Fantasies and Falsities
Th e whole gamut of the economic infrastructure, institutions, work force, corporations, consumers and their expectations – all seem to evince what Petrucci (2002: 112) calls a ‘radical inertia’ – radical because ‘the processes concerned are so deep-rooted that alternative modes of operation or social organization are simply not perceived or made permissible within existing ideology and practice.’ Neo-liberal capitalism seems to intensify this radical inertia by creating and re-creating a fantasy world of development in which everyone aspires to live in perpetual happiness and limitless prosperity. Happiness in this world is equated with acquisition of commodities. Th e consumerist pursuit for material proxy for happiness is fuelled by, and refl ected in, the misleading fi gures of development, measured in terms of increasing production of goods. Th e radical inertia of society tends to forestall questioning the validity of the assumption of economic growth leading to happiness. Th e continuing pre-occupation with techno-urban-industrial growth is maintained by, and in turn sustains, the fallacies of neo-classical economic premises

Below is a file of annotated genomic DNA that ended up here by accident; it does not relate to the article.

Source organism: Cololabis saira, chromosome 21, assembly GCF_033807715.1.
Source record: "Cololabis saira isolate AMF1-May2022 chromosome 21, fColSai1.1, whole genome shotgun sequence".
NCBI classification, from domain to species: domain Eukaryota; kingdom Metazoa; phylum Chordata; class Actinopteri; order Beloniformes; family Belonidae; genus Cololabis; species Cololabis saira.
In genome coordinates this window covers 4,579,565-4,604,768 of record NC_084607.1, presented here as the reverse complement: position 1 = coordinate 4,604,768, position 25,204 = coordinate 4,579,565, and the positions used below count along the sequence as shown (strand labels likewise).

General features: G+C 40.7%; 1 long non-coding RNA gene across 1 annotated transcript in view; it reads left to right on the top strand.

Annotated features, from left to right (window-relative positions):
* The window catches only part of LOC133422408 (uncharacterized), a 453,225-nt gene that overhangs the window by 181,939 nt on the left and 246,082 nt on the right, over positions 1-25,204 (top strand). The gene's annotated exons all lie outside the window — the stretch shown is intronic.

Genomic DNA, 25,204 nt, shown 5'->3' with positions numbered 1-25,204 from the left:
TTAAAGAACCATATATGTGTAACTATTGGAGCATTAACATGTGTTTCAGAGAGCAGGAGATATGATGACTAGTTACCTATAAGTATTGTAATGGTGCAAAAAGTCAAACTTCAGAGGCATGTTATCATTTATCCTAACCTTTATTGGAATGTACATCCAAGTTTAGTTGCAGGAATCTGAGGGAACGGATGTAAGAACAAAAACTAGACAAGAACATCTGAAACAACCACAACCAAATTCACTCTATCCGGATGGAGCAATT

(discussed in Section 2.2). Th e fallacious fi xation with technological fi xes prohibits serious contemplation over consequences of development. In addition, the multifaceted myth of industrial development as emancipation creates a fantasy world, where conspicuous production and consumption of garbage become indexes for happiness and prosperity. Th is fantasy world thus maintains the radical inertia and also creates a resistance to change. Techno-urban fascism and corporatocracy thus are able to maintain a façade of democracy, which disallows citizen involvement in examining existing policy assumptions and in designing new policies to solve environmental problems. Th e following sections will examine the social processes that sustain this inertia of modern society ridden with developmentality.